You can just as easily fail as excel in social media. Setting yourself up for success will make all the difference. That, coupled with realistic expectations, is the pathway to a successful social media campaign.
There are three things a small business needs to think about when venturing into social media for the first time:
- Your personnel.
- Targeting the right audience.
- Your website.
Approach these in the right order for maximum affect. Without the right socially engaged people on your staff, it doesn’t really matter where you plan on “playing” or what your website says. The engagement and return won’t be there.
We’ve seen the emergence of social media and community management positions explode since 2011. Prior to that, it seems like social media was an afterthought, much like email marketing (which, like social media marketing, should not be an afterthought, but that’s a whole other topic).
These days we’re seeing whole salaries, and departments even, dedicated to the outreach on a variety of social networks. If you’re a small business, your successes are going to hinge on this person (or these people). Great social media managers are:
- Socially adept.
- Forward thinking
One caveat here: just because someone isn’t chatty and outgoing in a face to face setting doesn’t mean they won’t be online. I know quite a few people who couldn’t carry on a conversation beyond two sentences at a cocktail reception, but can carry on hour long conversations via Twitter and Facebook. I’m part of that latter category.
The skillsets between online and offline networking can be very different. Writing, and written communication, is very important. Being able to compose a coherent, and often witty sentence, spell, think fast and admit fault are very important qualities in your social media manager.
Yes, admitting fault is important. This is important in any employee, but in someone who is an online customer service representative, being able to say “I’m sorry, that shouldn’t have happened.” is a huge asset.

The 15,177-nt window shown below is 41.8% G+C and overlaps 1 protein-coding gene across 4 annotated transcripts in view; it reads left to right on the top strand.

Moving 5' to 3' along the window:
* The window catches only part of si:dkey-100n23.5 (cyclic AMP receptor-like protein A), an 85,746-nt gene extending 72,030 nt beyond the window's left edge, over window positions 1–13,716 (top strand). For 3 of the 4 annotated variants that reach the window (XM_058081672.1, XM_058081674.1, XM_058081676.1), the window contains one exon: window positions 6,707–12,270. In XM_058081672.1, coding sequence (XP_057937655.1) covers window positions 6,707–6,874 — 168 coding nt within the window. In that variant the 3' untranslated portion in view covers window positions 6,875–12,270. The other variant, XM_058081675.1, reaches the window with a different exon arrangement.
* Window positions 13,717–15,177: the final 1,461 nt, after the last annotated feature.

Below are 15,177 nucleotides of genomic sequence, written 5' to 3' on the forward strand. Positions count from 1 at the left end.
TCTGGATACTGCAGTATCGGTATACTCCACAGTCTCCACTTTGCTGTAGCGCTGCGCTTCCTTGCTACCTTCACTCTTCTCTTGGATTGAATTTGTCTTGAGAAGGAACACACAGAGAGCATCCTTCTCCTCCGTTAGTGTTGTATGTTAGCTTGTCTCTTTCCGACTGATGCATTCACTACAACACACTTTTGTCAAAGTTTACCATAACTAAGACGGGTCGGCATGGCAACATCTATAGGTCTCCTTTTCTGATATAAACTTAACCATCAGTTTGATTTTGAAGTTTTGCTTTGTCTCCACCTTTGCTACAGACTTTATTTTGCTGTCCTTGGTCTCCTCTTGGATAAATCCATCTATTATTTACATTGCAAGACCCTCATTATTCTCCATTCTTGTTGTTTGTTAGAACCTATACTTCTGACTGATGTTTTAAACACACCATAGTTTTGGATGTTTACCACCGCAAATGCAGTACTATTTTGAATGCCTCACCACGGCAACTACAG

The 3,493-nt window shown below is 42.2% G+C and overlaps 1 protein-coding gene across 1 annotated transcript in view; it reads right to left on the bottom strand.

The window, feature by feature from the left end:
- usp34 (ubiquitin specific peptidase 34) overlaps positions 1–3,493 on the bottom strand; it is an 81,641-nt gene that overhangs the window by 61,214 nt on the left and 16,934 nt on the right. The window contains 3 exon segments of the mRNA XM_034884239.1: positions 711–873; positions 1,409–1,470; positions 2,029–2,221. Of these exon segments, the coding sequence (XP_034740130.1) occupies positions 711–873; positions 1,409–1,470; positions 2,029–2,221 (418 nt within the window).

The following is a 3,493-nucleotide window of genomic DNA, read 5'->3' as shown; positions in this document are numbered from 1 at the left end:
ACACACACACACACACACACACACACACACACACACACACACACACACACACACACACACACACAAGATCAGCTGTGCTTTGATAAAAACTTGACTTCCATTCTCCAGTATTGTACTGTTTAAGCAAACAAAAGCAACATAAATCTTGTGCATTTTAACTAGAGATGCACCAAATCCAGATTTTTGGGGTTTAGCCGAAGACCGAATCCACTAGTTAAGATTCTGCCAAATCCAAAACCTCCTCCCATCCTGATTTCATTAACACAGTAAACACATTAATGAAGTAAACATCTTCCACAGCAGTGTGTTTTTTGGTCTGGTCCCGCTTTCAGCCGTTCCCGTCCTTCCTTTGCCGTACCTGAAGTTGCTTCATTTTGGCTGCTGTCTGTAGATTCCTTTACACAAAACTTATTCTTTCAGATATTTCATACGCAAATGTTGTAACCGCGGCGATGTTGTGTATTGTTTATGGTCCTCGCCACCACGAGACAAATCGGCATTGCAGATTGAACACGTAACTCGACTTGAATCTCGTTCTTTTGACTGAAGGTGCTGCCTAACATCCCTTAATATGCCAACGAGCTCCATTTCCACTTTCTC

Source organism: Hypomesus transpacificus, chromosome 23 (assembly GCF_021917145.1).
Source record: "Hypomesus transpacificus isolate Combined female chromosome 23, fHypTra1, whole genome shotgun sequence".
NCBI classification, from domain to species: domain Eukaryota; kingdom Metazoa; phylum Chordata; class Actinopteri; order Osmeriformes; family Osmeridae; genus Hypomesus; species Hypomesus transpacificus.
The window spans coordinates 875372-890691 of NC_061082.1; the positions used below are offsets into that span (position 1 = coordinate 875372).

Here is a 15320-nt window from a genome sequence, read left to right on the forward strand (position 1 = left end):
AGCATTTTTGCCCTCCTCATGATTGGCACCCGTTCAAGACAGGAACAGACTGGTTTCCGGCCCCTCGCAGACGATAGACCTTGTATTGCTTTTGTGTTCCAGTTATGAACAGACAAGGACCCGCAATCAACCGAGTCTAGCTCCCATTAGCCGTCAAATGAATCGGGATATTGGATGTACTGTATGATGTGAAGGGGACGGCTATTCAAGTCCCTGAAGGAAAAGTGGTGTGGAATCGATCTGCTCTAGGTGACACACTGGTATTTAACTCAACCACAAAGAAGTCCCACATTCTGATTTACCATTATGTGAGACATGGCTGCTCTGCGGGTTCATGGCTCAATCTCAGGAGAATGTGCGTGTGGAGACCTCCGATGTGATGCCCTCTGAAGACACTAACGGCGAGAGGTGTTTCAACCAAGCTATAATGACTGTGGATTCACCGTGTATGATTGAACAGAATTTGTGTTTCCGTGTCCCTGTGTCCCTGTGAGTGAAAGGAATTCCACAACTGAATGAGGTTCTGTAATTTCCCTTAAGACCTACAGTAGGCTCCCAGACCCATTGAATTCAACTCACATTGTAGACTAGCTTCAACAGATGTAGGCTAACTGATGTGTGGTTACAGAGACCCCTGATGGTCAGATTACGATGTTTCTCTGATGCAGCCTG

Once you’ve chosen the right person or people, you need to choose the major networks where you’d like to play. It makes sense to do this now so you know what badges, buttons, and content will perform best based on network and demographic of that network before making a lot of website changes.
You should have some presence on the big five: Twitter, Facebook, LinkedIn, Google+ and Pinterest. If these networks don’t really fit your niche, then just having a profile and claiming your brand is enough.
Most businesses can create a valuable Facebook network, while Google+ is good in a B2B or software/technical market, and Pinterest is good in a homemaking/food/homegoods/fashion market. Those are generalizations, so don’t take my word for it. Explore each of the big five social networks and see if your competition, or related product/service providers are doing well there. If so, you might also be able to make a place for yourself.
Don’t forget the niche-specific networks. If you’re in travel, you should be very active on Tripadvisor Forums. If you’re a contractor in a large city or town, AngiesList is an important website for you. Paying attention to niche social networks might be a way for you to be somewhere your competitors are not.
I also really like to advise small businesses to keep track of question-and-answer sites like Answers.com, Yahoo Answers, or Question.com. Also, writing tutorials on how your products work on sites like HowStuffWorks.com can be beneficial. Be sure you check these sites often or set up alerts so you’re notified when someone asks a question related to your product or service.